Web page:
- From the Beesands end of the shoreline car park, facing the sea, turn right onto the seafront and walk through Hallsands to the end of the road.
In the sixteenth century, there was a chapel at Hallsands and the village started to grow around it in the next hundred years. By 1891 there were 159 people living here, in 37 houses, most of them crab fishermen and their families. When walker-writer Walter White arrived here late one afternoon in 1855, walking from London to Land's End, it was a 'lonely, wild-looking place where several dozen cottages stretched along recesses in the cliff above a shingle beach.' In the tiny London Inn in Hallsands they put four chairs together for him to sleep on in the parlour, and he slept like a log, 'lulled by the solemn plunge of the surge upon the beach, not forty feet from the window.' At that time the village was made up of just two rows of houses, set closely together on the rocky platform above the pebbly beach.
Soon after this work began on expanding the naval dockyard at Keyham, near Plymouth, with the sand and gravel provided for its construction by means of offshore dredging at Hallsands. Adviser for the scheme was Devonport MP and marine construction engineer, Sir John Jackson, who had been knighted for the harbours, locks and docks he built worldwide. He assured protesting villagers, fearful for their shoreline, that tidal action would rapidly replace the shingle taken from the beaches, and dredging went ahead on the Skerries Bank in 1897.
The villagers were right to be afraid. The lost shingle was not replaced, and in 1903 a storm wiped out the outer row of houses at Hallsands. A sea wall was built to protect the settlement, but another great storm undermined the remaining houses in 1917, and villagers abandoned them before they too fell into the sea. They were rehoused in the cottages across the valley.
- By the house called Seathatch bear right along the South West Coast Path and follow it along the cliffs to drop down into Hallsands.
The cliffs above Hallsands are home to a breeding colony of several hundred kittiwakes, who live out at sea but return to the coast in the summer to build mud nests on cliff faces. Look out, too, for the sleek brown and white guillemot and the black-and-white-headed razorbill, sitting on the waves just offshore, and watch for them making deep dives as they hunt fish in the water below. Above the cliffs look out for kestrels, small birds of prey with tails fanned and wings beating rapidly as they hover overhead looking for small mammals such as voles and mice.
- Walk along the back of the beach at Hallsands and bear right and then left, up some steps. At South Hallsands, beside Trout's Apartments, bear right down the road.
Formerly Trouts Hotel, Trouts Apartments in North Hallsands was built by the three Trout sisters who were among those left homeless in 1917 after the village had fallen into the sea. Earlier in the year one of them, Ella, had witnessed the torpedoing of a steamer while she was out fishing for mackerel and she swam to the rescue of an American sailor, whom she saved from drowning. She was awarded the OBE for her bravery, and the man's grateful family sent a very generous cash gift which enabled the sisters to build the guest house.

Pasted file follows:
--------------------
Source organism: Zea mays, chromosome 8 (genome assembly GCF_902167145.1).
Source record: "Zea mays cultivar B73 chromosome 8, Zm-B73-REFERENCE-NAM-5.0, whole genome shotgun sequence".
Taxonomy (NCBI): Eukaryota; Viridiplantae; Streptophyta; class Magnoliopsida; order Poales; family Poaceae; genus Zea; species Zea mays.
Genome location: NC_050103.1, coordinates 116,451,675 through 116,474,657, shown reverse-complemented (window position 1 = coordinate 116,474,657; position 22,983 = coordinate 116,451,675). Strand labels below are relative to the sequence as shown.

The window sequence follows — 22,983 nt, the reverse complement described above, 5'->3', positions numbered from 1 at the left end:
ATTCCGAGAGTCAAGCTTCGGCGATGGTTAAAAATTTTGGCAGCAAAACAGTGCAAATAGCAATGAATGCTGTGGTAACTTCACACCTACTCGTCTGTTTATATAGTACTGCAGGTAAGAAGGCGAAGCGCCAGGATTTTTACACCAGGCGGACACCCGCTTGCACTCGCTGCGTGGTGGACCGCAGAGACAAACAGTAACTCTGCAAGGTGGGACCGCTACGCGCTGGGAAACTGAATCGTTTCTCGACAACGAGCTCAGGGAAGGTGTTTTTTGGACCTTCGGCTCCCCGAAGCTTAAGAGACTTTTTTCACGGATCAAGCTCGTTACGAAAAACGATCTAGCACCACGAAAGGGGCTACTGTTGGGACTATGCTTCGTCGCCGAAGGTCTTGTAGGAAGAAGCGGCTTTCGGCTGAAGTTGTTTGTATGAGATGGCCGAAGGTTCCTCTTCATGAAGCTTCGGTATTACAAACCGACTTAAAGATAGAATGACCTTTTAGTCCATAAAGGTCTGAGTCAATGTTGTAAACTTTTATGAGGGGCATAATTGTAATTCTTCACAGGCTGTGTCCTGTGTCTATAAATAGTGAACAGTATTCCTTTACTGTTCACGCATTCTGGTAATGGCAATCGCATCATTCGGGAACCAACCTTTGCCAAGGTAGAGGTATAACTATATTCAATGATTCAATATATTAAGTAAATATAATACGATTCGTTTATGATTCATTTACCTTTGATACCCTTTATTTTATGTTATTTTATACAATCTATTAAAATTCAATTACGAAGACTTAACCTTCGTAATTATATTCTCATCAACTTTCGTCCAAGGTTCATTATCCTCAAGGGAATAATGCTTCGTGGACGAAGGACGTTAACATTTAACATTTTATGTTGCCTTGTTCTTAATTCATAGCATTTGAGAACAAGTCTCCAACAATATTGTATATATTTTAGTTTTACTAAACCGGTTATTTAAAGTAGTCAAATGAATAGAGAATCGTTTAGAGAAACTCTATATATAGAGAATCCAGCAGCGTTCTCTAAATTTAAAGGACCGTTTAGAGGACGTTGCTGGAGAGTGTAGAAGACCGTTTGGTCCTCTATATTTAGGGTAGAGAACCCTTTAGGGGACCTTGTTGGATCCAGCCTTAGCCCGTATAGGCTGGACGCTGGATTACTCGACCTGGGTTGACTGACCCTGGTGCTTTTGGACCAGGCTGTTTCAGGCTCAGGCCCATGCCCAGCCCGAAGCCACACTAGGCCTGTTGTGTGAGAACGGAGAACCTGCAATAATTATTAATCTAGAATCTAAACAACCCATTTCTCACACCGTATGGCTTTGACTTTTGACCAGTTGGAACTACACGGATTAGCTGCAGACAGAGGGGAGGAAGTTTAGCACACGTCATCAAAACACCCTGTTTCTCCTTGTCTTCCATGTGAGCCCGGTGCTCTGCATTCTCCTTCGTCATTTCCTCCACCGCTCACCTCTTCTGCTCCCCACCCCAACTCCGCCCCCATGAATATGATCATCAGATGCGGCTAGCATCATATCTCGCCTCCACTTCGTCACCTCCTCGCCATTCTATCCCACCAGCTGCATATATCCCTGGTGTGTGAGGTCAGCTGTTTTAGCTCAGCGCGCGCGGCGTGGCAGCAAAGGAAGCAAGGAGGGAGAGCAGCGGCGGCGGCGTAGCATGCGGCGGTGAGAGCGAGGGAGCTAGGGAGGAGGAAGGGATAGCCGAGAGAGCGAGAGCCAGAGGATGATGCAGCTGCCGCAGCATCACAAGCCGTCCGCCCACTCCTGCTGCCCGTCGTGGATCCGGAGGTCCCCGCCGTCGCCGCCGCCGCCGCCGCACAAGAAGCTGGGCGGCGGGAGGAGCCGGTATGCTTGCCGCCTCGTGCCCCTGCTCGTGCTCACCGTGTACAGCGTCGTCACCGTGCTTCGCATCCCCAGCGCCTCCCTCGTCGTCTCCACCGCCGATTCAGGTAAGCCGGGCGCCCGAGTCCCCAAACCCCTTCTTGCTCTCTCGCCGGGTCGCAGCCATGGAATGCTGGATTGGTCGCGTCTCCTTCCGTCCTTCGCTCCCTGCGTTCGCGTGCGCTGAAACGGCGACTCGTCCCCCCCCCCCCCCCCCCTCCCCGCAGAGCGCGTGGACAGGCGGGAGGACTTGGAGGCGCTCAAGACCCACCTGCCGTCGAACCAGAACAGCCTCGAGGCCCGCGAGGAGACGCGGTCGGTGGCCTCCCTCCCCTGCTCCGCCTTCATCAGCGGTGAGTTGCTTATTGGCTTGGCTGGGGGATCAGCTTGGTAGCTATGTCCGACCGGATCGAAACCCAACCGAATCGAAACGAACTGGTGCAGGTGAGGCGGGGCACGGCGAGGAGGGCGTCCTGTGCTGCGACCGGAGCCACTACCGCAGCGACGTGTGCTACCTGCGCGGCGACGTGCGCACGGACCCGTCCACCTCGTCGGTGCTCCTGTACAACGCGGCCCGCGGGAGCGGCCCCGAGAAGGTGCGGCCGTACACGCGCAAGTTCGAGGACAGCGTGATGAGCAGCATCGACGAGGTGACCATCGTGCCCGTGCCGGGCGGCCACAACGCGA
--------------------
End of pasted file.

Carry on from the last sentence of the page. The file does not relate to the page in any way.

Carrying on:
- Opposite Trout's car park, a little further on, turn right to cross the stile onto the footpath. Follow the right-hand fence through the fields and onto the green lane.
This is the first of several green lanes featuring in this walk. They are part of the area's extensive network of the ancient routes taken by feet, hooves and wheels for many centuries. Some of them date back to the Bronze Age, 4000 years ago (see the Woodhuish & Mansands Walk).
- Turn right on the road to go through Bickerton.
- At the left-hand bend, beside 'Tolcott', bear right onto the green lane, signed Bridgeway Lane, turning left at the road beyond.
- Beside the stream, shortly afterwards, turn right onto a track and follow it onto the green lane beyond.
Note the willow grove alongside the stream. For generations, this has provided the withies for making the crab pots.
- Bear right at Higher Middlecombe Farm, taking the green lane to follow the red waymarker.
- On the road turn right, turning right again a moment later to follow a green waymarker, pointing to Beesands.
Beesands was also a fishing community that grew around a sixteenth-century hamlet. In the middle of the nineteenth century, dozens of fishing boats worked off Beesands beach, bringing in sizeable catches of eel, cod, crab and lobster. Some commercial fishing is still carried out in the bay and the fishermen sell their catch to local inns and restaurants, but the general decline in fishing in south-west England took place here too, and further storms in 1979 reduced the business to crab fishing and tourist angling.
- Turn left at the bottom of the field as you descend towards the sea, following the waymarker. Turn left onto the Coast Path at the end, and retrace your steps to the car park.